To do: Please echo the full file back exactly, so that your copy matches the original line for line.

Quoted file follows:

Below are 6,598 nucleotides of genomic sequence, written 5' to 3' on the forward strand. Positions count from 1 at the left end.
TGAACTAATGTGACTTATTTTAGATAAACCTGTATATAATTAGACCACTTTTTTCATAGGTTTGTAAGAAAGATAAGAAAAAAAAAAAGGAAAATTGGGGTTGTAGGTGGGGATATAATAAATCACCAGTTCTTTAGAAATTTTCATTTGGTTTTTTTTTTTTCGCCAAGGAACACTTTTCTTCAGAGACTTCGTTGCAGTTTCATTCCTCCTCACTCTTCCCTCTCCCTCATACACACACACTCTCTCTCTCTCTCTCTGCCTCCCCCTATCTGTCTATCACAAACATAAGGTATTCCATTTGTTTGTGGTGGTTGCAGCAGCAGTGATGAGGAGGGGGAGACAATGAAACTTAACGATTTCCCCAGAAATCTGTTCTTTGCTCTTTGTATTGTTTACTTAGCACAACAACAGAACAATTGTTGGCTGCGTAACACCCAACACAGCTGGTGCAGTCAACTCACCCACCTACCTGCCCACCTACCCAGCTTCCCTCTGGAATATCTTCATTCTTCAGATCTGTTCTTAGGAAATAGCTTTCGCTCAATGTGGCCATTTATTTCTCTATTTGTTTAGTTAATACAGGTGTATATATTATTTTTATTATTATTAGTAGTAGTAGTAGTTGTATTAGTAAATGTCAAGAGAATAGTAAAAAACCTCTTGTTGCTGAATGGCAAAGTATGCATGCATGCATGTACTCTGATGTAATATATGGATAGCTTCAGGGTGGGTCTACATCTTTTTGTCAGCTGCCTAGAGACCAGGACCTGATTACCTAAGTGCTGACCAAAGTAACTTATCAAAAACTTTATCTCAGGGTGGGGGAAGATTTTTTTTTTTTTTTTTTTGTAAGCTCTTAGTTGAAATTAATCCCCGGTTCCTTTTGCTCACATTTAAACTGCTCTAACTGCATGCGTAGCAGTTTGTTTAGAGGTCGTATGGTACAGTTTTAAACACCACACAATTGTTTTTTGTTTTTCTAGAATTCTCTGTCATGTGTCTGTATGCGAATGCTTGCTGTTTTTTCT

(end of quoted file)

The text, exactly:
Below are 6,598 nucleotides of genomic sequence, written 5' to 3' on the forward strand. Positions count from 1 at the left end.
TGAACTAATGTGACTTATTTTAGATAAACCTGTATATAATTAGACCACTTTTTTCATAGGTTTGTAAGAAAGATAAGAAAAAAAAAAAGGAAAATTGGGGTTGTAGGTGGGGATATAATAAATCACCAGTTCTTTAGAAATTTTCATTTGGTTTTTTTTTTTTCGCCAAGGAACACTTTTCTTCAGAGACTTCGTTGCAGTTTCATTCCTCCTCACTCTTCCCTCTCCCTCATACACACACACTCTCTCTCTCTCTCTCTGCCTCCCCCTATCTGTCTATCACAAACATAAGGTATTCCATTTGTTTGTGGTGGTTGCAGCAGCAGTGATGAGGAGGGGGAGACAATGAAACTTAACGATTTCCCCAGAAATCTGTTCTTTGCTCTTTGTATTGTTTACTTAGCACAACAACAGAACAATTGTTGGCTGCGTAACACCCAACACAGCTGGTGCAGTCAACTCACCCACCTACCTGCCCACCTACCCAGCTTCCCTCTGGAATATCTTCATTCTTCAGATCTGTTCTTAGGAAATAGCTTTCGCTCAATGTGGCCATTTATTTCTCTATTTGTTTAGTTAATACAGGTGTATATATTATTTTTATTATTATTAGTAGTAGTAGTAGTTGTATTAGTAAATGTCAAGAGAATAGTAAAAAACCTCTTGTTGCTGAATGGCAAAGTATGCATGCATGCATGTACTCTGATGTAATATATGGATAGCTTCAGGGTGGGTCTACATCTTTTTGTCAGCTGCCTAGAGACCAGGACCTGATTACCTAAGTGCTGACCAAAGTAACTTATCAAAAACTTTATCTCAGGGTGGGGGAAGATTTTTTTTTTTTTTTTTTTGTAAGCTCTTAGTTGAAATTAATCCCCGGTTCCTTTTGCTCACATTTAAACTGCTCTAACTGCATGCGTAGCAGTTTGTTTAGAGGTCGTATGGTACAGTTTTAAACACCACACAATTGTTTTTTGTTTTTCTAGAATTCTCTGTCATGTGTCTGTATGCGAATGCTTGCTGTTTTTTCT